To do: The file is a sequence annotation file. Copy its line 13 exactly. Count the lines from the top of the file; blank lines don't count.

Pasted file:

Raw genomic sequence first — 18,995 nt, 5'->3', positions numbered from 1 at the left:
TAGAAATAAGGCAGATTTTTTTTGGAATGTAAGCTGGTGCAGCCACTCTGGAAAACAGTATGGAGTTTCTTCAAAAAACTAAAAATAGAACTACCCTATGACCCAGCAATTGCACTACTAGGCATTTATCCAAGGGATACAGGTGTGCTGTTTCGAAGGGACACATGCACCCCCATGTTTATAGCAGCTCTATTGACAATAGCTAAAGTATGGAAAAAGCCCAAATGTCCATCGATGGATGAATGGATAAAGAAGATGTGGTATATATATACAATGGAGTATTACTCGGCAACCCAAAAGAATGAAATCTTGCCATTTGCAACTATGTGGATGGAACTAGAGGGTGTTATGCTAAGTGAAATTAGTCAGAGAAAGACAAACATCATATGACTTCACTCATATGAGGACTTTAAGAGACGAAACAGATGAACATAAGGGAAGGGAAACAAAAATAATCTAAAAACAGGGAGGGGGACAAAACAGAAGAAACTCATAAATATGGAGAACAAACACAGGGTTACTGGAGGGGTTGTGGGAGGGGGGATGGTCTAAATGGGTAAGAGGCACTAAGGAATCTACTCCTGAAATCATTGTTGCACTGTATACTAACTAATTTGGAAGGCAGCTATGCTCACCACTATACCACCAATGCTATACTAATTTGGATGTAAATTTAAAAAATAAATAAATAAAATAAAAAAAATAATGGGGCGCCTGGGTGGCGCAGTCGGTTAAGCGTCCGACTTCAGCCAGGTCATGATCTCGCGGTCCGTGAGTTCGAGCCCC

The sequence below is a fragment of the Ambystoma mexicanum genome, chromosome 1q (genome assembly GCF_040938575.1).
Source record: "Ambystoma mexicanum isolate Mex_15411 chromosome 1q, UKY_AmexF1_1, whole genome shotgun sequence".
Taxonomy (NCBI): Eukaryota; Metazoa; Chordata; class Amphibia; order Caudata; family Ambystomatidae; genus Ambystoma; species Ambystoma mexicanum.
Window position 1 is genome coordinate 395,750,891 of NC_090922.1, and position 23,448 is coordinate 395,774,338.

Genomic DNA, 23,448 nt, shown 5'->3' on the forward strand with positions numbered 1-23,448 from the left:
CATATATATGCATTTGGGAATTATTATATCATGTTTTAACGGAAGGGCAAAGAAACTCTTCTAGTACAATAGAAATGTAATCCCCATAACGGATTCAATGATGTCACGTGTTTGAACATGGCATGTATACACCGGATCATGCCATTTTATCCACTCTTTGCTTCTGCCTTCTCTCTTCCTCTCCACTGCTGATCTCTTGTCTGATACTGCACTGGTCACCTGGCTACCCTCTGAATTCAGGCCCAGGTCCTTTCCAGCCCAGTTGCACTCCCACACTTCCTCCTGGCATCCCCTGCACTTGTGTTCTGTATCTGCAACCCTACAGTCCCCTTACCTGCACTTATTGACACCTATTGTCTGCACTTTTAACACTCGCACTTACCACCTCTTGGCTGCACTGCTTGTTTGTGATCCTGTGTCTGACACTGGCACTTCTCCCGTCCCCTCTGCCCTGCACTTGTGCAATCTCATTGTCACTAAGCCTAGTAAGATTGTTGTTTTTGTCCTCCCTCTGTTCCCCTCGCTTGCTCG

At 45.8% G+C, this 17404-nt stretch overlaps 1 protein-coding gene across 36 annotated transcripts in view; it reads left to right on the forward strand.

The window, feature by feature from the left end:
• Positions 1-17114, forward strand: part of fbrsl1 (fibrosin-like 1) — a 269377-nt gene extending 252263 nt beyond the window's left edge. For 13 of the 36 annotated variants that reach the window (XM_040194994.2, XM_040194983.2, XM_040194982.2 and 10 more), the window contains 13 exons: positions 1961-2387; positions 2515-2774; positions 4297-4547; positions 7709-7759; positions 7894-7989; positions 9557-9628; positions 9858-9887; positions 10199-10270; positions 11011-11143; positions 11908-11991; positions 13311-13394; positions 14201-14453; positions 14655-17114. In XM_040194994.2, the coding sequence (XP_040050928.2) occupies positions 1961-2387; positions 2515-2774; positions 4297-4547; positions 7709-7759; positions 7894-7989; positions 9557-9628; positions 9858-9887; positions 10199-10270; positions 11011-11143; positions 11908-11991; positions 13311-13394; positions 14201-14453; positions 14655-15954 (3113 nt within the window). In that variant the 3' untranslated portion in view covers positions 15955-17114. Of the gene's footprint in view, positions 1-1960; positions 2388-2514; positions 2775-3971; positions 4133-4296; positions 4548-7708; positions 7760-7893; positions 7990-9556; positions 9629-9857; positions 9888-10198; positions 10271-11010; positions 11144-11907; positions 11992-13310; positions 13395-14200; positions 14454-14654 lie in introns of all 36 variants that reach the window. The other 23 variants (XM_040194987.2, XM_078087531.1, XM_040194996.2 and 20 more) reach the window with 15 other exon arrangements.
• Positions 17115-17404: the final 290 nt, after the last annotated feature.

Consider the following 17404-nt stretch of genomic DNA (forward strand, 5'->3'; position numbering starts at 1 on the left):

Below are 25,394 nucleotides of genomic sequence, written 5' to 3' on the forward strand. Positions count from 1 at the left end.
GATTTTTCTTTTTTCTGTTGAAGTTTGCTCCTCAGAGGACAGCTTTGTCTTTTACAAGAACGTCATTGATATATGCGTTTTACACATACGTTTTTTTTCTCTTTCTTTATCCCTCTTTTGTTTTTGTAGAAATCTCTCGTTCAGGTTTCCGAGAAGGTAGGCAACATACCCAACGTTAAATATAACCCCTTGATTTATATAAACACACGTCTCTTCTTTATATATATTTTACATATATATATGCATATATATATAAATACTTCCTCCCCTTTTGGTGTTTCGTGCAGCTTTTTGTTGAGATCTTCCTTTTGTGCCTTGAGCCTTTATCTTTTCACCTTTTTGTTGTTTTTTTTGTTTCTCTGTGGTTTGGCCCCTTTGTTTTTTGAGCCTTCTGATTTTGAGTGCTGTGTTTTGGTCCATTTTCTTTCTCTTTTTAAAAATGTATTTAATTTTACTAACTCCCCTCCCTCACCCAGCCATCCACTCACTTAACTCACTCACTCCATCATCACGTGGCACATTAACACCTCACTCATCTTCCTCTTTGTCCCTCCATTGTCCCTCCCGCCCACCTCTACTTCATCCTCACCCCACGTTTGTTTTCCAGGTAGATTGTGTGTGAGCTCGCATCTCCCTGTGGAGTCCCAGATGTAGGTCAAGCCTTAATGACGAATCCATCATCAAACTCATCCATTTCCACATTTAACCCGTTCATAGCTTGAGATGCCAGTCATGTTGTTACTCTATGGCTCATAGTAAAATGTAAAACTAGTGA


Consider the following 17404-nt stretch of genomic DNA (forward strand, 5'->3'; position numbering starts at 1 on the left):